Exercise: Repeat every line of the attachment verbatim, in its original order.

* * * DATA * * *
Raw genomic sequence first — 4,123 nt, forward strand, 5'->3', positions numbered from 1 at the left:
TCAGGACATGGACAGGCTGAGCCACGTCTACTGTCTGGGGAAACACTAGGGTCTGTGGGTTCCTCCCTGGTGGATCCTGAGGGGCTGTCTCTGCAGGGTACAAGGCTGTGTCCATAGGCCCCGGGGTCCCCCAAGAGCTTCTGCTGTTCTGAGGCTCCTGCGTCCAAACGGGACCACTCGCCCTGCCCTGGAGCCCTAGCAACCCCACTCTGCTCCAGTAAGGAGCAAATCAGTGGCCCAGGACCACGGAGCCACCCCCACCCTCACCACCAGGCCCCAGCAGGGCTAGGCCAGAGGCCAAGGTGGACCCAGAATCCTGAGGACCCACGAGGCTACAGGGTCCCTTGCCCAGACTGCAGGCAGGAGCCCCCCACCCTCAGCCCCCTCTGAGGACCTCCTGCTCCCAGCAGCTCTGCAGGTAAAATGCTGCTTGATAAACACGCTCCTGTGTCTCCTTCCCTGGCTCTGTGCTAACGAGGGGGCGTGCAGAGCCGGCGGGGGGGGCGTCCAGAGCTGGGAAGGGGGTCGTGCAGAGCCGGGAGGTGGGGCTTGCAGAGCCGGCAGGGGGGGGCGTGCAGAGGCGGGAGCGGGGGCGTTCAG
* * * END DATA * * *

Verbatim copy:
Raw genomic sequence first — 4,123 nt, forward strand, 5'->3', positions numbered from 1 at the left:
TCAGGACATGGACAGGCTGAGCCACGTCTACTGTCTGGGGAAACACTAGGGTCTGTGGGTTCCTCCCTGGTGGATCCTGAGGGGCTGTCTCTGCAGGGTACAAGGCTGTGTCCATAGGCCCCGGGGTCCCCCAAGAGCTTCTGCTGTTCTGAGGCTCCTGCGTCCAAACGGGACCACTCGCCCTGCCCTGGAGCCCTAGCAACCCCACTCTGCTCCAGTAAGGAGCAAATCAGTGGCCCAGGACCACGGAGCCACCCCCACCCTCACCACCAGGCCCCAGCAGGGCTAGGCCAGAGGCCAAGGTGGACCCAGAATCCTGAGGACCCACGAGGCTACAGGGTCCCTTGCCCAGACTGCAGGCAGGAGCCCCCCACCCTCAGCCCCCTCTGAGGACCTCCTGCTCCCAGCAGCTCTGCAGGTAAAATGCTGCTTGATAAACACGCTCCTGTGTCTCCTTCCCTGGCTCTGTGCTAACGAGGGGGCGTGCAGAGCCGGCGGGGGGGGCGTCCAGAGCTGGGAAGGGGGTCGTGCAGAGCCGGGAGGTGGGGCTTGCAGAGCCGGCAGGGGGGGGCGTGCAGAGGCGGGAGCGGGGGCGTTCAG